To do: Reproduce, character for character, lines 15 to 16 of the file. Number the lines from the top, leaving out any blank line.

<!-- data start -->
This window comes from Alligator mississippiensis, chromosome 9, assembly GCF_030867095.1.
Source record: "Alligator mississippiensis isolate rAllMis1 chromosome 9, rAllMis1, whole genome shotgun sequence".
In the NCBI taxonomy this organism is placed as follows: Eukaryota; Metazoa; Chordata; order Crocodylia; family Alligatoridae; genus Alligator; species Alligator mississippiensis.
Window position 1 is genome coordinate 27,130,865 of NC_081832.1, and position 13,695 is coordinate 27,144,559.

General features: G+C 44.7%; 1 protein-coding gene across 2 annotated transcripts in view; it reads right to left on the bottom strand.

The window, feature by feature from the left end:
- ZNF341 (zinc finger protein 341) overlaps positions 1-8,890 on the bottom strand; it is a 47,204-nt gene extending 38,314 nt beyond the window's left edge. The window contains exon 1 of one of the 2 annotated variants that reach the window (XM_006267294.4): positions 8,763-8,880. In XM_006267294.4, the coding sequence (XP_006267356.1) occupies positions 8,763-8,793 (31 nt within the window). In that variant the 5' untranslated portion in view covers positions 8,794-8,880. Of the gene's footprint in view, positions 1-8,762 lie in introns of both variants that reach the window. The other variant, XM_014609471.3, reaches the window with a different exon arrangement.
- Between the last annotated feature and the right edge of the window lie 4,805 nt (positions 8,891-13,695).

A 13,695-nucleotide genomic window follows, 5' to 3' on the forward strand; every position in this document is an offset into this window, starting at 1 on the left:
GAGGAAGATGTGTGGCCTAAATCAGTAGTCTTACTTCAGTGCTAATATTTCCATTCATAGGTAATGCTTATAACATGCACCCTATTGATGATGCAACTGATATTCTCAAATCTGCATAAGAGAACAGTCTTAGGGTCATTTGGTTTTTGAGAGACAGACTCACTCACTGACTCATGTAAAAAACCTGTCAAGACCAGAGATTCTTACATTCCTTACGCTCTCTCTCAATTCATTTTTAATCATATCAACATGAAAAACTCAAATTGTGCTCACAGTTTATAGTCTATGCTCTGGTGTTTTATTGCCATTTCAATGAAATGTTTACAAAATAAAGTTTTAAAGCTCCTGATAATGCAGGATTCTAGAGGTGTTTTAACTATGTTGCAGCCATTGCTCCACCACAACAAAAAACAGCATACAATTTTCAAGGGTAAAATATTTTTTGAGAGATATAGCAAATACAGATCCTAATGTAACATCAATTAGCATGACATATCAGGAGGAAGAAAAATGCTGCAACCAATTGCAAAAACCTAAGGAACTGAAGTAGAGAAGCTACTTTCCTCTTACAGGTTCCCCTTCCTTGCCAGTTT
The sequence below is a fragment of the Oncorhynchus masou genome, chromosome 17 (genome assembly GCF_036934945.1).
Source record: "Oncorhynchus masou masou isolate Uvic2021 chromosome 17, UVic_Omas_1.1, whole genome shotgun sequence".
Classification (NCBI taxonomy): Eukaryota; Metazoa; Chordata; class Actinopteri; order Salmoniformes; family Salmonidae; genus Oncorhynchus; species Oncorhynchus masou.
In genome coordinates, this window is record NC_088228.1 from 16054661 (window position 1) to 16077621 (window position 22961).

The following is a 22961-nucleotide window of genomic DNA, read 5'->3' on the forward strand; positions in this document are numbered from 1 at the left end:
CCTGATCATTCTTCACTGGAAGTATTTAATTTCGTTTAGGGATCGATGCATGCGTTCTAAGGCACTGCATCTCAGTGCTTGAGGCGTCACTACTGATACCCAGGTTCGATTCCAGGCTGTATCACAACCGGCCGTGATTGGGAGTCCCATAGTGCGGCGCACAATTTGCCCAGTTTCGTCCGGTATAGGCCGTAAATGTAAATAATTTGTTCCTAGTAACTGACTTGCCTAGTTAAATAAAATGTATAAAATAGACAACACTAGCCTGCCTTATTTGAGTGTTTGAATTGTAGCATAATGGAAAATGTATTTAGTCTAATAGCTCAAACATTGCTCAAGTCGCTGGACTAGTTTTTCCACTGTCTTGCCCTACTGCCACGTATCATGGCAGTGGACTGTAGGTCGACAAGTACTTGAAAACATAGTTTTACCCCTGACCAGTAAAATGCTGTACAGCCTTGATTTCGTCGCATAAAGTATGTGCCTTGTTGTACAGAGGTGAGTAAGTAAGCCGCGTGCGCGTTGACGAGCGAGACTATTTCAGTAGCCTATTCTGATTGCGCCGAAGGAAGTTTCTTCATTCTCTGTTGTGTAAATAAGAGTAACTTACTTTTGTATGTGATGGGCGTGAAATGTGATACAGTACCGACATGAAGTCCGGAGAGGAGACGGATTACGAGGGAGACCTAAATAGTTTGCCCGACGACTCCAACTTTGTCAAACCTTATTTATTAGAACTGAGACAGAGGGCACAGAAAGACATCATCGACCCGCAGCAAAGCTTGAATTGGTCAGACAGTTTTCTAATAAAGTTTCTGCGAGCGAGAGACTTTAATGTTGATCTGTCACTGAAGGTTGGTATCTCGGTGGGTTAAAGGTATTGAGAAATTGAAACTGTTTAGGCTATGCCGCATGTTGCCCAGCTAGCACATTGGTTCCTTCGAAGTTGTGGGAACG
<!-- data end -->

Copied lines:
The following is a 22961-nucleotide window of genomic DNA, read 5'->3' on the forward strand; positions in this document are numbered from 1 at the left end:
CCTGATCATTCTTCACTGGAAGTATTTAATTTCGTTTAGGGATCGATGCATGCGTTCTAAGGCACTGCATCTCAGTGCTTGAGGCGTCACTACTGATACCCAGGTTCGATTCCAGGCTGTATCACAACCGGCCGTGATTGGGAGTCCCATAGTGCGGCGCACAATTTGCCCAGTTTCGTCCGGTATAGGCCGTAAATGTAAATAATTTGTTCCTAGTAACTGACTTGCCTAGTTAAATAAAATGTATAAAATAGACAACACTAGCCTGCCTTATTTGAGTGTTTGAATTGTAGCATAATGGAAAATGTATTTAGTCTAATAGCTCAAACATTGCTCAAGTCGCTGGACTAGTTTTTCCACTGTCTTGCCCTACTGCCACGTATCATGGCAGTGGACTGTAGGTCGACAAGTACTTGAAAACATAGTTTTACCCCTGACCAGTAAAATGCTGTACAGCCTTGATTTCGTCGCATAAAGTATGTGCCTTGTTGTACAGAGGTGAGTAAGTAAGCCGCGTGCGCGTTGACGAGCGAGACTATTTCAGTAGCCTATTCTGATTGCGCCGAAGGAAGTTTCTTCATTCTCTGTTGTGTAAATAAGAGTAACTTACTTTTGTATGTGATGGGCGTGAAATGTGATACAGTACCGACATGAAGTCCGGAGAGGAGACGGATTACGAGGGAGACCTAAATAGTTTGCCCGACGACTCCAACTTTGTCAAACCTTATTTATTAGAACTGAGACAGAGGGCACAGAAAGACATCATCGACCCGCAGCAAAGCTTGAATTGGTCAGACAGTTTTCTAATAAAGTTTCTGCGAGCGAGAGACTTTAATGTTGATCTGTCACTGAAGGTTGGTATCTCGGTGGGTTAAAGGTATTGAGAAATTGAAACTGTTTAGGCTATGCCGCATGTTGCCCAGCTAGCACATTGGTTCCTTCGAAGTTGTGGGAACG